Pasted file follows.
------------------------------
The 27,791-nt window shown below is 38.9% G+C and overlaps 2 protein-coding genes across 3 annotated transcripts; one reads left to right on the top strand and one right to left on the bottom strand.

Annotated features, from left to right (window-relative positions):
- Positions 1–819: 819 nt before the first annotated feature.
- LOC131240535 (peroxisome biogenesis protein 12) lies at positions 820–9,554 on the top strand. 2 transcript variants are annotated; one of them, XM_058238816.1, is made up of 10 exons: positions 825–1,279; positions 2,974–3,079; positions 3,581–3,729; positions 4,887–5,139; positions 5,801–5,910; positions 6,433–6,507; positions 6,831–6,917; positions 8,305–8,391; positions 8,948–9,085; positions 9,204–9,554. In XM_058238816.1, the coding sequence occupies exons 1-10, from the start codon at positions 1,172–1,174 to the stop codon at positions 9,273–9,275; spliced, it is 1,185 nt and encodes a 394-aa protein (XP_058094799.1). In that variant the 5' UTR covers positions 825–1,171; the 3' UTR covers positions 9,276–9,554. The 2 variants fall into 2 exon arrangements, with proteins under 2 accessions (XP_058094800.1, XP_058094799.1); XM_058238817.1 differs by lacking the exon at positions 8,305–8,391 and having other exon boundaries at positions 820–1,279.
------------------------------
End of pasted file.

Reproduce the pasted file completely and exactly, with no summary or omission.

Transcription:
The 27,791-nt window shown below is 38.9% G+C and overlaps 2 protein-coding genes across 3 annotated transcripts; one reads left to right on the top strand and one right to left on the bottom strand.

Annotated features, from left to right (window-relative positions):
- Positions 1–819: 819 nt before the first annotated feature.
- LOC131240535 (peroxisome biogenesis protein 12) lies at positions 820–9,554 on the top strand. 2 transcript variants are annotated; one of them, XM_058238816.1, is made up of 10 exons: positions 825–1,279; positions 2,974–3,079; positions 3,581–3,729; positions 4,887–5,139; positions 5,801–5,910; positions 6,433–6,507; positions 6,831–6,917; positions 8,305–8,391; positions 8,948–9,085; positions 9,204–9,554. In XM_058238816.1, the coding sequence occupies exons 1-10, from the start codon at positions 1,172–1,174 to the stop codon at positions 9,273–9,275; spliced, it is 1,185 nt and encodes a 394-aa protein (XP_058094799.1). In that variant the 5' UTR covers positions 825–1,171; the 3' UTR covers positions 9,276–9,554. The 2 variants fall into 2 exon arrangements, with proteins under 2 accessions (XP_058094800.1, XP_058094799.1); XM_058238817.1 differs by lacking the exon at positions 8,305–8,391 and having other exon boundaries at positions 820–1,279.